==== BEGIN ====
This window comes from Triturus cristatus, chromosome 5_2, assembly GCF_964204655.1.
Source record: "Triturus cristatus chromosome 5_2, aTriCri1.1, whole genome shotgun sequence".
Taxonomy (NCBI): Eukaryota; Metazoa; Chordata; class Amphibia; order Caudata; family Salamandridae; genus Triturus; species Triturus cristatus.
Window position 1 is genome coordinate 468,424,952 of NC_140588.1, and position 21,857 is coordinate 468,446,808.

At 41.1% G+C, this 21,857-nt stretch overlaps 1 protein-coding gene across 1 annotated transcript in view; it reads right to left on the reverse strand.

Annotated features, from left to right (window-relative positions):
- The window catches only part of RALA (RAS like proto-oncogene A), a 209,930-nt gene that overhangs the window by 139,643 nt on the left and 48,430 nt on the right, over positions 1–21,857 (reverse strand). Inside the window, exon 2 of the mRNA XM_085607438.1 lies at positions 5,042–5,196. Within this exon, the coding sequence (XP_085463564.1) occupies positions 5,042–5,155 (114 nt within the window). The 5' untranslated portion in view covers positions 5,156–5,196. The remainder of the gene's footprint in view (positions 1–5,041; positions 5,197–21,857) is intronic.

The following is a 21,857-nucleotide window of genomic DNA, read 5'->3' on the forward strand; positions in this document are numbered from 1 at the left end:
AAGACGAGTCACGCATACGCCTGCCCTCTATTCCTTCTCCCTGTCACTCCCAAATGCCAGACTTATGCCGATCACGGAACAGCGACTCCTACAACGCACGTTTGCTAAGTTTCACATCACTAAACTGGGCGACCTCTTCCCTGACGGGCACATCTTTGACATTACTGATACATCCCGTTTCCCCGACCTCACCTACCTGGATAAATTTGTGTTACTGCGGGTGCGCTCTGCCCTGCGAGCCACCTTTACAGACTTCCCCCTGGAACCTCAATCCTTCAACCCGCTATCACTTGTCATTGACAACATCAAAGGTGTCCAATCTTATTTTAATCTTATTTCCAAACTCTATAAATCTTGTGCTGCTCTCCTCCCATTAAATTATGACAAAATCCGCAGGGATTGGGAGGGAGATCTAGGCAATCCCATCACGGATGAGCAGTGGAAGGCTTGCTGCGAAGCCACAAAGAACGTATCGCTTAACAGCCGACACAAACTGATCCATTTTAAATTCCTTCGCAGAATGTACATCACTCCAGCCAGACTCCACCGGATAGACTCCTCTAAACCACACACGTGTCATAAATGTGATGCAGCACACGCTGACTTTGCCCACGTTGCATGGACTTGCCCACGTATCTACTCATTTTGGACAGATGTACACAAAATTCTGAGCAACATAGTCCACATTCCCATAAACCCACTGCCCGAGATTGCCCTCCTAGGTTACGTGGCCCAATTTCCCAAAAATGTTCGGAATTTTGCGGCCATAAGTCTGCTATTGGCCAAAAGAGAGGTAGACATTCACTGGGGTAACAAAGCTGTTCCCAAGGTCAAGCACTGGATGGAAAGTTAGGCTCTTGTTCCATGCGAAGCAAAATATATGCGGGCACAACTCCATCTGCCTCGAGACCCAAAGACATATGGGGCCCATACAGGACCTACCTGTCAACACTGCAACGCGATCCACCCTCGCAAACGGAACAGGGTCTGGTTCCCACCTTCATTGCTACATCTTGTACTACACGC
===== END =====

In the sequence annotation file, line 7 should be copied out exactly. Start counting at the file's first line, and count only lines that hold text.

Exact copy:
- The window catches only part of RALA (RAS like proto-oncogene A), a 209,930-nt gene that overhangs the window by 139,643 nt on the left and 48,430 nt on the right, over positions 1–21,857 (reverse strand). Inside the window, exon 2 of the mRNA XM_085607438.1 lies at positions 5,042–5,196. Within this exon, the coding sequence (XP_085463564.1) occupies positions 5,042–5,155 (114 nt within the window). The 5' untranslated portion in view covers positions 5,156–5,196. The remainder of the gene's footprint in view (positions 1–5,041; positions 5,197–21,857) is intronic.